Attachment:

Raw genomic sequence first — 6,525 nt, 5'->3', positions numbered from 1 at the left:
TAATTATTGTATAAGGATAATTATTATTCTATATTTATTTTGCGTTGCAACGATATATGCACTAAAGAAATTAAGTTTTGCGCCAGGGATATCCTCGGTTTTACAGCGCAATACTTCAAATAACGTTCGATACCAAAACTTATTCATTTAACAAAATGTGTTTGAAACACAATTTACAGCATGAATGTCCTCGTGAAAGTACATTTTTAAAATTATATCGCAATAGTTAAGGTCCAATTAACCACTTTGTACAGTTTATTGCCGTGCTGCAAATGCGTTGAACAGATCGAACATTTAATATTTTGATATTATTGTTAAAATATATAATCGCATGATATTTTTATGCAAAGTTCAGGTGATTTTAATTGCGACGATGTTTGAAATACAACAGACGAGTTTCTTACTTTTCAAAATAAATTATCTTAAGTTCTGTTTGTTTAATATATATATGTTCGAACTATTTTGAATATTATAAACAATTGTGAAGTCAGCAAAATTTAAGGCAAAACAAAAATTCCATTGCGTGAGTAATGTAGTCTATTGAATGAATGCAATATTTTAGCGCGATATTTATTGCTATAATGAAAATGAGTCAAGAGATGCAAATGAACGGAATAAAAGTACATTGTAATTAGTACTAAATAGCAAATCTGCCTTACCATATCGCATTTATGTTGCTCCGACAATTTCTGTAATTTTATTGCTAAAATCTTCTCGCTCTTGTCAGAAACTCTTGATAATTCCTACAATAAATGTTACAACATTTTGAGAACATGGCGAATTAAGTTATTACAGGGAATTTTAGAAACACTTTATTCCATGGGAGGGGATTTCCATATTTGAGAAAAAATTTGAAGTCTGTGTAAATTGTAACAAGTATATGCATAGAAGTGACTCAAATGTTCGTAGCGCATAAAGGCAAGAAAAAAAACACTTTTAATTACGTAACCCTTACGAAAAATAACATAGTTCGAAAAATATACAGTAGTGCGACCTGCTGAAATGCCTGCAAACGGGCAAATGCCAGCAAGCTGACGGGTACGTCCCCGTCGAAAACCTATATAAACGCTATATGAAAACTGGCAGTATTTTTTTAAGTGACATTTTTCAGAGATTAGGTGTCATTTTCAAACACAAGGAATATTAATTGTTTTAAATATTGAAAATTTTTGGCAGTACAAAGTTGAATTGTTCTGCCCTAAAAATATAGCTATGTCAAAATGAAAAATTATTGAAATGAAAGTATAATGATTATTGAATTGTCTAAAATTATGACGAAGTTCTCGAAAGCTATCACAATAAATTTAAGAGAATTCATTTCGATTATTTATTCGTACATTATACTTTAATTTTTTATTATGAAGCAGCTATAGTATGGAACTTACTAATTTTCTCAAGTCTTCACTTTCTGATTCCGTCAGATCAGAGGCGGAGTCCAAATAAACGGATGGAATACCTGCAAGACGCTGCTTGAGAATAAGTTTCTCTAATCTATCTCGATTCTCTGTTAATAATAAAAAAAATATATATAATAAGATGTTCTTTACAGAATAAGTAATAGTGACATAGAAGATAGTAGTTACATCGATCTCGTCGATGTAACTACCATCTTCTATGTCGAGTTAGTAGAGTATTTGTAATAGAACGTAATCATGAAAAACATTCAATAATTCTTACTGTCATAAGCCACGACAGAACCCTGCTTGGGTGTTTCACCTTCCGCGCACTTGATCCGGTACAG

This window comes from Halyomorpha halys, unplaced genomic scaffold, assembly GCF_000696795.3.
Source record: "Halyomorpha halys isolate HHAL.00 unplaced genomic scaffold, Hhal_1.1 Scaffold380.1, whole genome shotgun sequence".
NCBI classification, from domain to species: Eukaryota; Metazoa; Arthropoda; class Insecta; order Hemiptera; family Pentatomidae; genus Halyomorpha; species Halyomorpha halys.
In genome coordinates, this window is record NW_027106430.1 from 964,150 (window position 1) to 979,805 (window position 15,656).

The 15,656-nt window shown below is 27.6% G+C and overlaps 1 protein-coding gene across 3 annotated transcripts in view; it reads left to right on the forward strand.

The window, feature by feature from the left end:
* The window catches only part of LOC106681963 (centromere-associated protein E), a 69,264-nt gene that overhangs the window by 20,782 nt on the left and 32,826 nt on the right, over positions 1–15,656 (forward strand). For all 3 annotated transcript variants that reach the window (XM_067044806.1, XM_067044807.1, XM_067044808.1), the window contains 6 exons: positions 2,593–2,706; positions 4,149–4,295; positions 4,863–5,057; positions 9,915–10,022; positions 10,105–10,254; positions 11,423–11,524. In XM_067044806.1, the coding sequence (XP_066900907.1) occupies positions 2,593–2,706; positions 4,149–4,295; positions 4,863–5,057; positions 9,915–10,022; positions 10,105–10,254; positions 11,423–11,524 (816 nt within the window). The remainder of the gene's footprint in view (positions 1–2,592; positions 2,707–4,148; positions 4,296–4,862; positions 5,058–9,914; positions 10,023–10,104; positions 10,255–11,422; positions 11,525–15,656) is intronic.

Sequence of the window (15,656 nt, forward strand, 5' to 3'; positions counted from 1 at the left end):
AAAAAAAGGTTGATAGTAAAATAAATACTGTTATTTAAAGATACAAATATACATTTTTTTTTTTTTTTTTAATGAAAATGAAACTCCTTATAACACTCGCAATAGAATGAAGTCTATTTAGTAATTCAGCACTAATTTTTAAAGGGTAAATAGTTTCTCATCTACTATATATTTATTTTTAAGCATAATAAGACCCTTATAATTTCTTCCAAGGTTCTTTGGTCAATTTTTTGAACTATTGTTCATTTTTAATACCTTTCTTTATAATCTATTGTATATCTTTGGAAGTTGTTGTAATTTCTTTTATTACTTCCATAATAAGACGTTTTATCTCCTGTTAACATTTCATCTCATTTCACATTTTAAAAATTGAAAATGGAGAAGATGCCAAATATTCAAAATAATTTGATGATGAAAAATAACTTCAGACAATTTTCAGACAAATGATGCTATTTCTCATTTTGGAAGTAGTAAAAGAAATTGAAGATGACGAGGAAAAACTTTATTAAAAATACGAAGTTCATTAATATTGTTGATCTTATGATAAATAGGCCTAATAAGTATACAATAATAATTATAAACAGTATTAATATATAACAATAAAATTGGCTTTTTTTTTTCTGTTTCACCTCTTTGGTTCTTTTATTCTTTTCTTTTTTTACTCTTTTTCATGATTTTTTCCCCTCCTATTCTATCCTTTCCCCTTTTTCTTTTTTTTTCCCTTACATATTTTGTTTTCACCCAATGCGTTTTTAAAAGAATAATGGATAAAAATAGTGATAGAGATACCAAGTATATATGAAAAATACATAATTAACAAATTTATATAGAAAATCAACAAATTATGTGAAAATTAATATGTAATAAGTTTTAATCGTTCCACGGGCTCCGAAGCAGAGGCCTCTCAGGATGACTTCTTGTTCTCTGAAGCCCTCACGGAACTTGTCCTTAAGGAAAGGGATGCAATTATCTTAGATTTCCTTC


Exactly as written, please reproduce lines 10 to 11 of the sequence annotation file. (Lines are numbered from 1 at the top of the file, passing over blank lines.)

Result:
Sequence of the window (15,656 nt, forward strand, 5' to 3'; positions counted from 1 at the left end):
AAAAAAAGGTTGATAGTAAAATAAATACTGTTATTTAAAGATACAAATATACATTTTTTTTTTTTTTTTTAATGAAAATGAAACTCCTTATAACACTCGCAATAGAATGAAGTCTATTTAGTAATTCAGCACTAATTTTTAAAGGGTAAATAGTTTCTCATCTACTATATATTTATTTTTAAGCATAATAAGACCCTTATAATTTCTTCCAAGGTTCTTTGGTCAATTTTTTGAACTATTGTTCATTTTTAATACCTTTCTTTATAATCTATTGTATATCTTTGGAAGTTGTTGTAATTTCTTTTATTACTTCCATAATAAGACGTTTTATCTCCTGTTAACATTTCATCTCATTTCACATTTTAAAAATTGAAAATGGAGAAGATGCCAAATATTCAAAATAATTTGATGATGAAAAATAACTTCAGACAATTTTCAGACAAATGATGCTATTTCTCATTTTGGAAGTAGTAAAAGAAATTGAAGATGACGAGGAAAAACTTTATTAAAAATACGAAGTTCATTAATATTGTTGATCTTATGATAAATAGGCCTAATAAGTATACAATAATAATTATAAACAGTATTAATATATAACAATAAAATTGGCTTTTTTTTTTCTGTTTCACCTCTTTGGTTCTTTTATTCTTTTCTTTTTTTACTCTTTTTCATGATTTTTTCCCCTCCTATTCTATCCTTTCCCCTTTTTCTTTTTTTTTCCCTTACATATTTTGTTTTCACCCAATGCGTTTTTAAAAGAATAATGGATAAAAATAGTGATAGAGATACCAAGTATATATGAAAAATACATAATTAACAAATTTATATAGAAAATCAACAAATTATGTGAAAATTAATATGTAATAAGTTTTAATCGTTCCACGGGCTCCGAAGCAGAGGCCTCTCAGGATGACTTCTTGTTCTCTGAAGCCCTCACGGAACTTGTCCTTAAGGAAAGGGATGCAATTATCTTAGATTTCCTTC